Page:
Zeche Zollverein

Zeche_Zollverein

Zeche Zollverein is a large former industrial site in the city of Essen, Germany. The site was used as a coal mine. The first coal mine on this location was founded in 1847.  The mining activities continued on this site until 1986. Directly after closing the site the ground got bought by the province North Rhine-Westphalia making this an heritage site.

The location is about 100 hectares and contains multiple shafts and a cooking plant. Most of the location can be visited for free as a tourist, but as an Urban Explorer there are also parts that are not open for the public. So this place is ideal for the starting urbexer and the more experienced ones.

History

Zollverein Coal Mine was founded by Duisburg-born industrialist Franz Haniel (1779–1868), who needed coke for steel production. Test drillings in the Katernberg region had disclosed a very rich layer of coal, which was then named after the German Customs Union (Zollverein) founded in 1834. Sinking of shaft 1 began on February 18, 1847, with the first mineral coal layer being found 130 meters under the surface. First mining activities took in 1851. Shaft 2 (sunk simultaneously with shaft 1) was opened in 1852. Both shafts featured visually identical stone towers and shared a machine house. This concept was to be adapted by many later twin-shaft coal mines.

Since the coal, iron and steel industries of the Ruhr area flourished in the late 19th / early 20th centuries, the mine was heavily extended. Between 1891 and 1896, the twin-shafts 4/5 were built on the border to Heßler. The two shafts received special shafts for extraction of coal, transportation of the Kumpels (mine workers) and ventilation, as well as a new cokery. Another shaft 6 was opened in 1897.

By 1897, Zollverein had for years been suffering under mine accidents due to fire damps caused by ventilation problems. To resolve these problems, additional mainly ventilation-only shafts were opened near the already existing ones: In 1899, shaft 7 was opened near shaft 3, shaft 8 near shafts 1/2 (1900), and shaft 9 near shaft 6 (1905). What followed were years of continuous renovation and further expansion. After the construction of shafts 7, 8 and 9, the old shafts 1/2 (including the cokery) were renovated, even one of the twin towers was taken down and replaced by a modern steel framework. In 1914, shaft 10 and a new cokery were opened, as was shaft 9 (which had only since served as a ventilation shaft).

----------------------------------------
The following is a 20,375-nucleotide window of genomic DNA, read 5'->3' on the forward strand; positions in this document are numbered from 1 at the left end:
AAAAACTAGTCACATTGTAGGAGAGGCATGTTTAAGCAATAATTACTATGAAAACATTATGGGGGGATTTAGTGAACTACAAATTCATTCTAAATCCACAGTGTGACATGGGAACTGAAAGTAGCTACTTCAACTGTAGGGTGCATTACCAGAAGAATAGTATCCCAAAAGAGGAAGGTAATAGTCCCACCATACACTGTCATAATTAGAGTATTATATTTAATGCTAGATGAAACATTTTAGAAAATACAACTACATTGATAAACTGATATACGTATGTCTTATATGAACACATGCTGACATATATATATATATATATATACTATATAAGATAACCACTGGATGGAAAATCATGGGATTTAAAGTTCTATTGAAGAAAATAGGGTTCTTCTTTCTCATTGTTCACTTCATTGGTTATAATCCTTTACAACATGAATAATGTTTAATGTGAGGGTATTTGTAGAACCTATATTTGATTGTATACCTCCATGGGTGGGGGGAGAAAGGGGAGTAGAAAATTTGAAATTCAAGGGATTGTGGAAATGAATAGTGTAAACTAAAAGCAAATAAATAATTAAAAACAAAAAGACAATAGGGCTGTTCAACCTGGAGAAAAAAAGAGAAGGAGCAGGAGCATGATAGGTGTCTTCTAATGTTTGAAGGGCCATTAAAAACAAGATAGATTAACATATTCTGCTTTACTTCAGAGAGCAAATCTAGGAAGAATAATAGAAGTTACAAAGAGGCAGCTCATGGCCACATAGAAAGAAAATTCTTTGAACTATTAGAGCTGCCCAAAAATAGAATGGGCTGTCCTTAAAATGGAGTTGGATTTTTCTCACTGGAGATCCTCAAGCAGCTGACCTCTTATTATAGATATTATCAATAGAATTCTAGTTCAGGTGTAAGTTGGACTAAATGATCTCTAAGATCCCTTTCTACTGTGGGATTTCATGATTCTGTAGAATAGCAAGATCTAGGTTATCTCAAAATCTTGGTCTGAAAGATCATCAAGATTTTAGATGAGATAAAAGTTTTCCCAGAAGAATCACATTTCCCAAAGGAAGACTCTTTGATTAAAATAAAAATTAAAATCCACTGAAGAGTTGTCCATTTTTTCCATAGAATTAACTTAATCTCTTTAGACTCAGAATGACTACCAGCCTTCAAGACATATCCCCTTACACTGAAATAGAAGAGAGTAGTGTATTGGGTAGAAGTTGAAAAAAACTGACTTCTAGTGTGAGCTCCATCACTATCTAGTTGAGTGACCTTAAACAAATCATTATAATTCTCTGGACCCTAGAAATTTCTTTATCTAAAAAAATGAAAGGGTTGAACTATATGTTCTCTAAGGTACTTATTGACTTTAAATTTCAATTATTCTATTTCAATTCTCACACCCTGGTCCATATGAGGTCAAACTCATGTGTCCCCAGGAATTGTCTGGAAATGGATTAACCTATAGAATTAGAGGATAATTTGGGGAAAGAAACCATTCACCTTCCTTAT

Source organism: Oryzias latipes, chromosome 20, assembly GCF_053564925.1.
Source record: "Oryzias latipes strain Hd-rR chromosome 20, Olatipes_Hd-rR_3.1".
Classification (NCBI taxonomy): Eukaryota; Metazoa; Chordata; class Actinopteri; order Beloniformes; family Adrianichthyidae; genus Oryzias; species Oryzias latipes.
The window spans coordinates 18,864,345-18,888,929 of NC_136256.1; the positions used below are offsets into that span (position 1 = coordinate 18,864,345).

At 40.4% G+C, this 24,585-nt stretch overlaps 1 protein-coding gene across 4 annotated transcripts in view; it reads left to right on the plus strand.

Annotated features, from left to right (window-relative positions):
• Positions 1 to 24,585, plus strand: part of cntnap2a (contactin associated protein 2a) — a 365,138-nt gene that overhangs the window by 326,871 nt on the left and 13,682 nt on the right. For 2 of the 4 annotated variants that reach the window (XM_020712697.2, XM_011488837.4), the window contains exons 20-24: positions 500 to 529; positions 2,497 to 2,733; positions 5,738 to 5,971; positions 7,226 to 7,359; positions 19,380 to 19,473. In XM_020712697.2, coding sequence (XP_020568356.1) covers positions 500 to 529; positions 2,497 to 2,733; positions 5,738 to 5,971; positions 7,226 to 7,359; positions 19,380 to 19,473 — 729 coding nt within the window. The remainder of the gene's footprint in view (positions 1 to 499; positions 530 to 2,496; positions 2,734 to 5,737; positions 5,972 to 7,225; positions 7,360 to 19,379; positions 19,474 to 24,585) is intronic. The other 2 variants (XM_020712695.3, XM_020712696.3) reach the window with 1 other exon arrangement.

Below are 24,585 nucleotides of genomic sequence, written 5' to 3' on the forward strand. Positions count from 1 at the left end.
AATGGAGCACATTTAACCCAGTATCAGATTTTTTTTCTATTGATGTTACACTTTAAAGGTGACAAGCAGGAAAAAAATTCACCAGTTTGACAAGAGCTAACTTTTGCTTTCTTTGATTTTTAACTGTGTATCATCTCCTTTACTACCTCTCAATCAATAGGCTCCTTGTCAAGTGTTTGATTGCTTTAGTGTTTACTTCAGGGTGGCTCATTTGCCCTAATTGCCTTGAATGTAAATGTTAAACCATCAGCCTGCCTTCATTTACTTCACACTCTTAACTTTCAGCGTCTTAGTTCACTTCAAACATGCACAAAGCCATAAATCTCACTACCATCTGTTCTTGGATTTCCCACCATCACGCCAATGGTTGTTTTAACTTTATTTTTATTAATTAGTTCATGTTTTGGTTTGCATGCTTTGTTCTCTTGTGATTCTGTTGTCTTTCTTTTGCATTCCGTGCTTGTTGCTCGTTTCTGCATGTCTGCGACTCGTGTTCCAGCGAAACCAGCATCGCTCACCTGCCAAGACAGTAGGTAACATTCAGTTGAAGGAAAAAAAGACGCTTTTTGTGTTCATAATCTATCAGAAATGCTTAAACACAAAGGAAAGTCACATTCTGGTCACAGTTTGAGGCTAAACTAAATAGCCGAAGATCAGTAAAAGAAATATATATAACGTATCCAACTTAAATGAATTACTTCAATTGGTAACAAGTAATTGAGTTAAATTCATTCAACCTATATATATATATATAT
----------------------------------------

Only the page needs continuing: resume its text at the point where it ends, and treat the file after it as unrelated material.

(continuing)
In 1928, the GBAG voted for the construction of a totally new 12th shaft designed as a central mining facility. When in the shaft opened in 1932, it had a daily output of up to 12.000 tons, combining the output of the four other existing facilities with 11 shafts. Schacht Albert Vögler, as the highly modern shaft was named after the director general of the GBAG, was designed by the architects Fritz Schupp and Martin Kremmer and quickly gained notice for its simple, functional Bauhaus design with its mainly cubical buildings made of reinforced concrete and steel trusses.

In 1937, Zollverein employed 6900 people and had an output of 3.6 million tons, the majority to which contributed the new 12th shaft. The other shafts were not entirely closed and even received new (in comparison to shaft 12 of course far inferior) winding towers, such as did shaft 6. On the premises of the old coking plant of shafts 1/2/8, a small facility of 54 new ovens was opened with a yearly output of 200.000 tons of coke.

Zollverein survived the Second World War with only minor damages and by 1953 again placed on top of all German mines with an output of 2.4 million tons. In 1958, shaft 1 was replaced by a totally new building; the complete reconstruction of the 2/8/11 shaft facility from 1960 until 1964 was again planned by Fritz Schupp. These renovations however, were only to last until 1967, when 11 shafts were closed, leaving shaft 12 the only open one.

RAG began a further mechanization and consolidation of the mining activities. In 1974, Zollverein was joined into a Verbundberkwerk (joined mines) with nearby Bonifacius and Holland coal mines in Kray and Gelsenkirchen, respectively. In 1982, Gelsenkirchen’s Nordstern coal mine also joined that coalition.

The Flöz Sonnenschein coal layer in the north of the Zollverein territory was the last layer that mining activities took place in on Zollverein territory, starting in 1980. The output of Verbundbergwerk Nordstern-Zollverein was approximately 3.2 million tons, which however did not prove profitable enough so that a complete closure of the Zollverein site was voted for in 1983.

When it closed, Zollverein was the last remaining active coal mine in Essen. Whereas the coking plant remained open until June 30, 1993, mining activities in shaft 12 stopped on December 23, 1986. Although it is the central shaft of the Cultural Heritage site, shaft 12 cannot be visited as it continues being used as the water drainage for the centralRuhr area together with shaft 2.

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